On Wednesday afternoon, Border Patrol agents worked to process a growing number of migrants crossing through gaps and cuts in the border wall in a rural part of Arizona, near Ajo.
The number of migrants crossing the border there has been growing. By the time agents finished with the group on Wednesday, they processed 241 migrants from more than a dozen countries, including Bangladesh, Brazil, India, Pakistan, and Nepal.
Thursday at 9 p.m. in Arizona., a policy that’s used to quickly expel migrants from the country went away as officials prepared for a possible influx of migrants at the southern border. Border officials have been using the public health policy called Title 42 since the beginning of the pandemic instead of processing all migrants through immigration law.
Carlos Salinas from Peru, was among the migrants waiting to be processed in Ajo. He hadn’t heard of Title 42, but he had heard the news that he should cross the border by the 11th because it was going to close.
“They said until this month on the 11th. They said they would be closing the border,” he said in Spanish.
Some of the migrants Wednesday were not thinking about the policy change. Others had heard conflicting and inaccurate information.
The policy ending is a concern, but officials on Arizona’s U.S.-Mexico border are prepared, says Border Patrol’s Tucson Sector Chief John Modlin.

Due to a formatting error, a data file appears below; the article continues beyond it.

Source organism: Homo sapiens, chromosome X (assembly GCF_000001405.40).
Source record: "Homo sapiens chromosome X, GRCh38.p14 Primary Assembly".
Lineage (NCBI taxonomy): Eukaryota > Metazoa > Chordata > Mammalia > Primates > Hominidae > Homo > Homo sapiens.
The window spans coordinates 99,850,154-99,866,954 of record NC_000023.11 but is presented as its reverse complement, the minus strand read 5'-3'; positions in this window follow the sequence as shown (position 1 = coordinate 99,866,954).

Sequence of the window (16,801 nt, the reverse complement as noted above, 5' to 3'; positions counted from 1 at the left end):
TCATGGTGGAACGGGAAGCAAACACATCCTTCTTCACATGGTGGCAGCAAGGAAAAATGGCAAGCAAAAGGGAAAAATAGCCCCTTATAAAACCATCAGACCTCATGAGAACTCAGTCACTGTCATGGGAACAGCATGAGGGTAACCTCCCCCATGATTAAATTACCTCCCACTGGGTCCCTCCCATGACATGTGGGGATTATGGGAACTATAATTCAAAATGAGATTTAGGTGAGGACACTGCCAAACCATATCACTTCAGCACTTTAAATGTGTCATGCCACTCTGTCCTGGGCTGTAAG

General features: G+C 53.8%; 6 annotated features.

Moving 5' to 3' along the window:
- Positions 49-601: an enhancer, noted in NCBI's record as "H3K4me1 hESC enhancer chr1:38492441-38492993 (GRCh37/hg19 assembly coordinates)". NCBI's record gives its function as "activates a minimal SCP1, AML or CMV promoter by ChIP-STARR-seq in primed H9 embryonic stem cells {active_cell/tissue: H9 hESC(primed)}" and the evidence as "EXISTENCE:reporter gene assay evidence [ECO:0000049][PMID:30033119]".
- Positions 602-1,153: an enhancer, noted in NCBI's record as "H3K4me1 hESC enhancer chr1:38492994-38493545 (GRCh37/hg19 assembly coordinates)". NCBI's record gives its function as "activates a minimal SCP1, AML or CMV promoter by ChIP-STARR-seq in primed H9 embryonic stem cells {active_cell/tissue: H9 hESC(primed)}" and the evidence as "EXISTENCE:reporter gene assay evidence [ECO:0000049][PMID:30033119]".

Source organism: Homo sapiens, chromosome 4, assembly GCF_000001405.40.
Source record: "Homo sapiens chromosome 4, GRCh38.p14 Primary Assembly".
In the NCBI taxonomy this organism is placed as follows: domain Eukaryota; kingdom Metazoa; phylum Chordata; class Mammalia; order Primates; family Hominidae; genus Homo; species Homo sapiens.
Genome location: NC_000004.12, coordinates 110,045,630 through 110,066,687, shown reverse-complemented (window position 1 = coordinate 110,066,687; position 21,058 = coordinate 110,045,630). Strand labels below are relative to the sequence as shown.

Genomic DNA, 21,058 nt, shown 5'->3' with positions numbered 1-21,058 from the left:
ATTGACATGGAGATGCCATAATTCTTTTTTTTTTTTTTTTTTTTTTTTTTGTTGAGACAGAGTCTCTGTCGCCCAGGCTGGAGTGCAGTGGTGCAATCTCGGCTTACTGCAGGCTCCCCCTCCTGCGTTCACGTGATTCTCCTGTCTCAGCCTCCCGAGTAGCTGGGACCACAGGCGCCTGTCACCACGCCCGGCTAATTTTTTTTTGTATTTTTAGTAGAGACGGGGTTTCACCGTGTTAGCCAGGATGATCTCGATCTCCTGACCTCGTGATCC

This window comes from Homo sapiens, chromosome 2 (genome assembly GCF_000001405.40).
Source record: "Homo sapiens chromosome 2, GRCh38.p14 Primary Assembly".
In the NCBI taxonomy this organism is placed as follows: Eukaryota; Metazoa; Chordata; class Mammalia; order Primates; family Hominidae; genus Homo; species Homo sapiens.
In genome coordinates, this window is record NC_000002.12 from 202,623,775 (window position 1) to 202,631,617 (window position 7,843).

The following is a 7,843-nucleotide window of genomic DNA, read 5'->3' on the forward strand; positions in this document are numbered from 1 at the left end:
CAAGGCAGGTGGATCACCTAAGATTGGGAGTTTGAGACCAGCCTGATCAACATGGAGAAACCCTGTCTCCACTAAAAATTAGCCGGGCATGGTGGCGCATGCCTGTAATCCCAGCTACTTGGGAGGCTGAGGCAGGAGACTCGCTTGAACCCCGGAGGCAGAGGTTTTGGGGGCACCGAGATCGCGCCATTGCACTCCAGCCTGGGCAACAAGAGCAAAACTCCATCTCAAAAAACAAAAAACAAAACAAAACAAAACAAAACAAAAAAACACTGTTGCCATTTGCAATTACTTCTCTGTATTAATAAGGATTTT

“The closure of Title 42 is concerning,” he said during a press conference on Monday. “I think the important thing is that over the last 18 months to two years, there’s probably been six or seven times that we thought Title 42 was going to go away, and every time that happened we prepared for it.”
Border officials have built networks with local municipalities and NGOs that work with migrants, and they have surged resources to the border, Modlin says.
He also says that holding capacity for migrants being processed is strained as Title 42 comes to an end.
The number of times border agents apprehended migrants in the Tucson Sector has increased from about 66,000 in fiscal year 2020 to nearly 250,000 in 2022.
“These numbers keep increasing,” Modlin said. “This year, to date, we’re about 20% over where we were this time last year, so in terms of our capacity, it’s strained. What I can tell you though is that Border Patrol is not a long-term detention. Border Patrol is usually 24 to 48 hours in and out.”
At that point, a migrant may go to immigration detention or an NGO that offers short-term services to asylum seekers and helps them get to their sponsors all over the country. Local NGOs, including Tucson’s Casa Alitas, have also been working to increase capacity to prepare for the end of Title 42.